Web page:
Afghanistan: Blasphemy and Human Rights

I’m sorry, there is no kind way to say this.  A country that supports blasphemy as a crime, in particular a crime punishable by death, is ass backwards in the stone age.  I saw this via Ann, but had been following it via slashdot.  A student has been sentenced to be murdered for reading about women’s rights (and sharing what he found):

The fate of Sayed Pervez Kambaksh has led to domestic and international protests, and deepening concern about erosion of civil liberties in Afghanistan. He was accused of blasphemy after he downloaded a report from a Farsi website which stated that Muslim fundamentalists who claimed the Koran justified the oppression of women had misrepresented the views of the prophet Mohamed.

Mr Kambaksh, 23, distributed the tract to fellow students and teachers at Balkh University with the aim, he said, of provoking a debate on the matter. But a complaint was made against him and he was arrested, tried by religious judges without – say his friends and family – being allowed legal representation and sentenced to death.

In solidarity, I will say this to the violent cowards running Afghanistan:  Your interpretation of Islam is wrong.  You would be committing murder:

The UN, human rights groups, journalists’ organisations and Western diplomats have urged Mr Karzai’s government to intervene and free him. But the Afghan Senate passed a motion yesterday confirming the death sentence.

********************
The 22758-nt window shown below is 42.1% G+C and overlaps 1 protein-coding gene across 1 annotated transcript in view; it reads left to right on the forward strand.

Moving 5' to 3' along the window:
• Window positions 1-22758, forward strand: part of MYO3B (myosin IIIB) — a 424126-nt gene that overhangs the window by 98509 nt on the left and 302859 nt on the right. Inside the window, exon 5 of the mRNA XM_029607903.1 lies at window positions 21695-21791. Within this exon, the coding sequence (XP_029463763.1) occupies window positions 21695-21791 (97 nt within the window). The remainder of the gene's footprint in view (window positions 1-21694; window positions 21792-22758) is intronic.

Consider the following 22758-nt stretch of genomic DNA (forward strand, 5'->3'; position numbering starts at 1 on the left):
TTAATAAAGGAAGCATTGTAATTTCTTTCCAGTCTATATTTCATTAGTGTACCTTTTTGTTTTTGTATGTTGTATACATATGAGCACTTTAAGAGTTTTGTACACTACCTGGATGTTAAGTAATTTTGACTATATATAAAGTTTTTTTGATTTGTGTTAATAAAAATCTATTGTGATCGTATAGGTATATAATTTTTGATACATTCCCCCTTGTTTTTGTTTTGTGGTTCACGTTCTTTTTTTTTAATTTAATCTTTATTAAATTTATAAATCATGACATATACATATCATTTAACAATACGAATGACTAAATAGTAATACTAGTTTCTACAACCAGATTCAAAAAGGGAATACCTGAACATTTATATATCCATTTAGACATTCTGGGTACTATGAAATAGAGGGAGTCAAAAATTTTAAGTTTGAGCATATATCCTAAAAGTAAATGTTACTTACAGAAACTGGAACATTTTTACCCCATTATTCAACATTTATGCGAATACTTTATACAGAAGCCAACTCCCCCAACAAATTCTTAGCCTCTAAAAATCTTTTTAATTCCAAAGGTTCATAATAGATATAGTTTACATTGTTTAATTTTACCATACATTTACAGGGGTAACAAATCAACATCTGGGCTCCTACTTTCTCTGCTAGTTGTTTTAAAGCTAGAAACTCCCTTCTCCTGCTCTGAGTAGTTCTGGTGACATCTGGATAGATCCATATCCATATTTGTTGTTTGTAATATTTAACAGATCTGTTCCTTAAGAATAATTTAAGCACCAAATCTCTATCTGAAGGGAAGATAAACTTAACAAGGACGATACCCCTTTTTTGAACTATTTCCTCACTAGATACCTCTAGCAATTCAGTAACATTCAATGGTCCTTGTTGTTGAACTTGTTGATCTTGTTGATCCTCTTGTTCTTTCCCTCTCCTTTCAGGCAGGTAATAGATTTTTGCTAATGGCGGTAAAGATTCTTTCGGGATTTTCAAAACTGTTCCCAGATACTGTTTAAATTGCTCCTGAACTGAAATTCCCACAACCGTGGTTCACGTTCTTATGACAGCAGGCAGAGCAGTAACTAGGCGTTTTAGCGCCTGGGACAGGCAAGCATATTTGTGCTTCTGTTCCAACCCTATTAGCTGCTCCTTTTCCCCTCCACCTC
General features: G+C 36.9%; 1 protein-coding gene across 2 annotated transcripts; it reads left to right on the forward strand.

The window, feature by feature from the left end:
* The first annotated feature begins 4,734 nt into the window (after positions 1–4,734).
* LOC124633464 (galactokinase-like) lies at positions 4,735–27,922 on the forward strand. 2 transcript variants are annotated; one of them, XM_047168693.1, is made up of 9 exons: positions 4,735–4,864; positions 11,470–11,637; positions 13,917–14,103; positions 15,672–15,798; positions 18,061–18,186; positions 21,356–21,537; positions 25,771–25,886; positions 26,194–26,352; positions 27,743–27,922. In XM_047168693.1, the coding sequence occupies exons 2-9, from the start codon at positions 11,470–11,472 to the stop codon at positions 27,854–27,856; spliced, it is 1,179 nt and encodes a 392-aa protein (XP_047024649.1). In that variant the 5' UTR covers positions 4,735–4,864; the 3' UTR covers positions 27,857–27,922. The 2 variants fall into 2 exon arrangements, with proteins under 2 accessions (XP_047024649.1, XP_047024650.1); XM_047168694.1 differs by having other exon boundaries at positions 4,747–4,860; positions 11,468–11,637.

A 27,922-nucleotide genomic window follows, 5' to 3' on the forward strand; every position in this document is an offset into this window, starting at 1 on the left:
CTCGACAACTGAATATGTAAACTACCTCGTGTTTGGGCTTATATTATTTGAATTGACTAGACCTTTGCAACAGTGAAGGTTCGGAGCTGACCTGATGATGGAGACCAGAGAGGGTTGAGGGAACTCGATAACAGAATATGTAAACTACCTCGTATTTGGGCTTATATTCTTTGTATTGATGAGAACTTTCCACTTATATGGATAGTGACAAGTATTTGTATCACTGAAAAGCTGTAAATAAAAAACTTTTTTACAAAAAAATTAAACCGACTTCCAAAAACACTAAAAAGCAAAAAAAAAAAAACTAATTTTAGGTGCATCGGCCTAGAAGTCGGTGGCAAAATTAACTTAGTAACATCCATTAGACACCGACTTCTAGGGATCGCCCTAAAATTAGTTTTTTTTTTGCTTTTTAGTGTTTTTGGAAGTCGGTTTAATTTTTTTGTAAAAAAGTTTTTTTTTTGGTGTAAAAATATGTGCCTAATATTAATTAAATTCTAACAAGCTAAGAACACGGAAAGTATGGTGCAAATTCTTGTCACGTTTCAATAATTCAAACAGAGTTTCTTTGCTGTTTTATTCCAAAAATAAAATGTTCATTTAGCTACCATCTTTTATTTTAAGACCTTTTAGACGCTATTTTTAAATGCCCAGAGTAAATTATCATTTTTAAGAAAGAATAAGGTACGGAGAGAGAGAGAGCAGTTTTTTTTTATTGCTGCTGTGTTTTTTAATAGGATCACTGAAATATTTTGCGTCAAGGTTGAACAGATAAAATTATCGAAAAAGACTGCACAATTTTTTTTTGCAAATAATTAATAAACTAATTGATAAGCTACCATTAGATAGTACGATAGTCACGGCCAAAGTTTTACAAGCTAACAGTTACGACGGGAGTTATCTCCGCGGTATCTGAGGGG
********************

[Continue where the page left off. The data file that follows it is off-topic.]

The world will look down on your country.

The MP who proposed the ruling condemning Mr Kambaksh was Sibghatullah Mojaddedi, a key ally of Mr Karzai. The Senate also attacked the international community for putting pressure on the Afghan government and urged Mr Karzai not to be influenced by outside un-Islamic views.

Those outside views have indeed exerted pressure, not just on Mr Karzai, but on the whole Senate (The Independent):

In a dramatic volte-face, the Afghan Senate has withdrawn its confirmation of a death sentence on Sayed Pervez Kambaksh, the student convicted of blasphemy for downloading a report on women’s rights from the internet.

The move follows widespread international protests and appeals to the President, Hamid Karzai, after the case was highlighted by The Independent and more than 38,000 readers signed our petition to secure justice for Mr Kambaksh. In Britain, the Foreign Secretary David Miliband, the Liberal Democrat leader Nick Clegg and the shadow Foreign Secretary, William Hague, backed the campaign, and there have been demonstrations in the Afghan capital, Kabul.

This is an encouraging first step, but the ruling remains in place:

Nick Clegg, leader of the Liberal Democrats, said: “This is hugely welcome and I hope it will not be long before this appalling judgment is reversed. The international community must continue to make it clear that Afghanistan cannot cast aside basic principles of justice and human rights.”


More than 38,000 readers of The Independent have now joined the campaign to save Sayed Pervez Kambaksh – and yesterday’s breakthrough shows the impact this petition has had. But the student’s fate is by no means decided.

So add your voice to the campaign by urging the Foreign Office to put all possible pressure on the Afghan government to spare his life. Sign our e-petition at

Pervez should not face a single punishment for blasphemy.  It is not a crime, and there is nothing to be gained by pretending it is one.  However there is much to be lost.

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